Saturday, August 29, 2009

Where the Sidewalk Really Started

London, in case you were wondering.

It all began with a 1764 survey of the local infrastructure by the Commission of Sewers and Pavements (one can only imagine the sins a bureaucrat had to commit to end up on the sewer commission). The commission found that London roads were “defective, even in the principal streets.”

Apparently 18th century Londoners hated walking on cracked pavement and muddy roadway shoulders as much as we do today, because a year later concerns over the commission's findings prompted the creation of the city's first curbed sidewalk. Other cities followed suit, and by 1823 Paris had even enacted a law requiring property owners to install sidewalks adjacent to their buildings. (No one paid much attention to it, as these were the days before binding developer agreements.)

Of course, pedestrians had been on the minds of city leaders long before the apperance of sidewalks. Heavy traffic congestion led Julius Caesar to ban the use of cars and chariots between sunrise and sunset on the roads of ancient Rome--though (no big surpise) he reneged on an earlier promise to grant pedestrians the right of way over other road users. Nor did other pledged improvements, such as road paving, ever materialize.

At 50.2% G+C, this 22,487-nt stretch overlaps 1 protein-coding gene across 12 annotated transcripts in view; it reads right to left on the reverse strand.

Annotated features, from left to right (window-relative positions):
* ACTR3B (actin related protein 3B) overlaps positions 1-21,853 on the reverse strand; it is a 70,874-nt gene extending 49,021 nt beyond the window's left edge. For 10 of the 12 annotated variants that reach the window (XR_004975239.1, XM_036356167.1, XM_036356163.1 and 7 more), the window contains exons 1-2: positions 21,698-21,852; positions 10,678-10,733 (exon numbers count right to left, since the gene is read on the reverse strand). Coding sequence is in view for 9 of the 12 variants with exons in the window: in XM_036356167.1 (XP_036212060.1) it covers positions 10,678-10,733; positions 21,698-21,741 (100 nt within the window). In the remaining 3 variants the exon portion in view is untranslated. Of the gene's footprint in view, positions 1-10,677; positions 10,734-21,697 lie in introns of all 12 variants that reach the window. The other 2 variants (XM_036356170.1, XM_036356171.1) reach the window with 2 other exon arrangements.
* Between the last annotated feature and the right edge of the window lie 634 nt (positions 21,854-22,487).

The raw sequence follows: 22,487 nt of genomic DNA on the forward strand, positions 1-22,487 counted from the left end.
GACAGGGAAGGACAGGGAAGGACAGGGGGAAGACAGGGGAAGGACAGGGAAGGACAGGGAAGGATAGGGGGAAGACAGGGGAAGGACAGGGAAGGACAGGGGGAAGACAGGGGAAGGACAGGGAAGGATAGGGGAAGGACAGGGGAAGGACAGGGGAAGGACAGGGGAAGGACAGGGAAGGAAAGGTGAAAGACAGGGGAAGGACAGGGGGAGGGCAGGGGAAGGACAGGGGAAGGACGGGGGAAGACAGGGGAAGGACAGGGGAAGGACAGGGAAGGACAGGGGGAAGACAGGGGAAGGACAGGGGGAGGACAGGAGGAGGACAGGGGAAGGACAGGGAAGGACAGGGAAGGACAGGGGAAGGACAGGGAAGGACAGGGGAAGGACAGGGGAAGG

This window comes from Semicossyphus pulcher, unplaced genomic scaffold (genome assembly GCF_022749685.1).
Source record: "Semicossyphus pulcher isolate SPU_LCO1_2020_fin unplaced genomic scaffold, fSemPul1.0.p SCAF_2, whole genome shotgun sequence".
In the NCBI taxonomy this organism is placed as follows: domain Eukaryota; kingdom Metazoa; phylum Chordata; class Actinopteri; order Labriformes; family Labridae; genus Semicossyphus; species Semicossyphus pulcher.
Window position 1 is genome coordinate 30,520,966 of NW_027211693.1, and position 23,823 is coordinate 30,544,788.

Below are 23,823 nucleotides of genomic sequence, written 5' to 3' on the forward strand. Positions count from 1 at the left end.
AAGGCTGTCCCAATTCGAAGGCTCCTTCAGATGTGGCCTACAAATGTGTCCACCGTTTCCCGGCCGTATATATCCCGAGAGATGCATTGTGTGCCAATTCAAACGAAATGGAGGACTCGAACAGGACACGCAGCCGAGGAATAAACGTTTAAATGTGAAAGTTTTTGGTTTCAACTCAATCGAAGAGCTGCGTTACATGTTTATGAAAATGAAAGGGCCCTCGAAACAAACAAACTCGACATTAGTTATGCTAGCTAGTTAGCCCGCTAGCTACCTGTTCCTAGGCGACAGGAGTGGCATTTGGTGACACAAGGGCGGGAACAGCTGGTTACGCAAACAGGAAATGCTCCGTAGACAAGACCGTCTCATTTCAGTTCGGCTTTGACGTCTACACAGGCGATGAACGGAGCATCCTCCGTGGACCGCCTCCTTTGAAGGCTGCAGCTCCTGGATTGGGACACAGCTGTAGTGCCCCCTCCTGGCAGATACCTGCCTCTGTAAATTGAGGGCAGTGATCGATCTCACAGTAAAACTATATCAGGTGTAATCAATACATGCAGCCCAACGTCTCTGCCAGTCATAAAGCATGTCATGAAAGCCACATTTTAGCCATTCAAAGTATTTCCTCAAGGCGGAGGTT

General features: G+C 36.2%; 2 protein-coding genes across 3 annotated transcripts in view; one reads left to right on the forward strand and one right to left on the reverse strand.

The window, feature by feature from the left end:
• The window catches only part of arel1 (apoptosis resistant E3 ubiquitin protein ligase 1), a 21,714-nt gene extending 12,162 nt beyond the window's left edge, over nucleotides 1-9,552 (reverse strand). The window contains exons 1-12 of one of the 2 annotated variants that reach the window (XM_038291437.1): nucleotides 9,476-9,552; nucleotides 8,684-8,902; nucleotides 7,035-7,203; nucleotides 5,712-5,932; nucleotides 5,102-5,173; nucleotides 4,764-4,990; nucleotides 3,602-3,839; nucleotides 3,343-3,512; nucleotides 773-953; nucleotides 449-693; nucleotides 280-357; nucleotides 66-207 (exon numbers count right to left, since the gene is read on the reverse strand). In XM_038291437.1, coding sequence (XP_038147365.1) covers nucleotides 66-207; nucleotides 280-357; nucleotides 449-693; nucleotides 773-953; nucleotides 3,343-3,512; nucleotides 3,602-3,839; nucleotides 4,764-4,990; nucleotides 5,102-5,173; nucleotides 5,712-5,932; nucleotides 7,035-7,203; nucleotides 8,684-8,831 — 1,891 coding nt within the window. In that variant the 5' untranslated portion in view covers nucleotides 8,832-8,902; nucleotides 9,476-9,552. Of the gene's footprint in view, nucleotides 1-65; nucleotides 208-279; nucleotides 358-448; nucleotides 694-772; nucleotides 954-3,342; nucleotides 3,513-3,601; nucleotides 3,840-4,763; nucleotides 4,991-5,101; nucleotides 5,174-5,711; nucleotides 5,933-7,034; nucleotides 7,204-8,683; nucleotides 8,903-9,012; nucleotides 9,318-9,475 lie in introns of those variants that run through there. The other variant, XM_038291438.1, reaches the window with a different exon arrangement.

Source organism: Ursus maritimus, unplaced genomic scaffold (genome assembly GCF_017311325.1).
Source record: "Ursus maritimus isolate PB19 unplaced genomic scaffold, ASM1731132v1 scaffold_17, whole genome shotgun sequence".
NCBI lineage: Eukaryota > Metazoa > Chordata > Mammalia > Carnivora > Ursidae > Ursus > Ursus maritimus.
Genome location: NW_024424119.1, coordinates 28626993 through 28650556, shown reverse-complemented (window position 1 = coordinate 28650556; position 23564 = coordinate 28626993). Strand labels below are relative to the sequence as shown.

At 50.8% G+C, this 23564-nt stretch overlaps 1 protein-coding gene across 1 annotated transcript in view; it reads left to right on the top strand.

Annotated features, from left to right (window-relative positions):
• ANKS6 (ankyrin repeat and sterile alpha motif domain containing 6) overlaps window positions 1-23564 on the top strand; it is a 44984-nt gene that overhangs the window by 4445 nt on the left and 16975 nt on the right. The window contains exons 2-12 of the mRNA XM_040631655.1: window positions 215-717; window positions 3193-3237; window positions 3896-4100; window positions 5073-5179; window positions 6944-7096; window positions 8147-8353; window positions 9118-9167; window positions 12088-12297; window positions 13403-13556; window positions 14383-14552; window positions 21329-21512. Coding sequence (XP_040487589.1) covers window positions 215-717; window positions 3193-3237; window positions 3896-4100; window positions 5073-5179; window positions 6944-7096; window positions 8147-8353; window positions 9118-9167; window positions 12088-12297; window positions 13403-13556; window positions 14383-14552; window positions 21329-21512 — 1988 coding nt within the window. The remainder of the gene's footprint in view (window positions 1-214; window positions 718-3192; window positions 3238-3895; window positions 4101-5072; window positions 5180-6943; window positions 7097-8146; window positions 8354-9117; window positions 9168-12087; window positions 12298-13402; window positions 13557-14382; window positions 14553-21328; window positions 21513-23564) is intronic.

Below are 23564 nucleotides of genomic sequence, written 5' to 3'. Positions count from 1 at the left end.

In fact, it wasn't until 1,000 years after Caesar's reign that paving began in earnest throughout Europe (Paris began the trend in the late 1100s). Paved roadways made walking easier for pedestrians in medieval cities...but it also made walking easier for horses, oxen, and other types of "heavy vehicle" traffic.

The increasing chaos on city streets got architects thinking about how to design city transportation networks that served everyone. Leonardo da Vinci recommended that the problem be addressed by separating pedestrians from other forms of traffic. Here is one of his drawings from the late 1400s, showing how the concept might look:

Although his designs weren’t adopted at the time, da Vinci's vision of pedestrian-only spaces was prescient-- today you can find "pedestrianized" streets everywhere from New York to Costa Rica.

1 comment:

  1. Thanks for digging up this history!

    But doesn't Pompeii also have sidewalks with curbs? Those must have predated London's.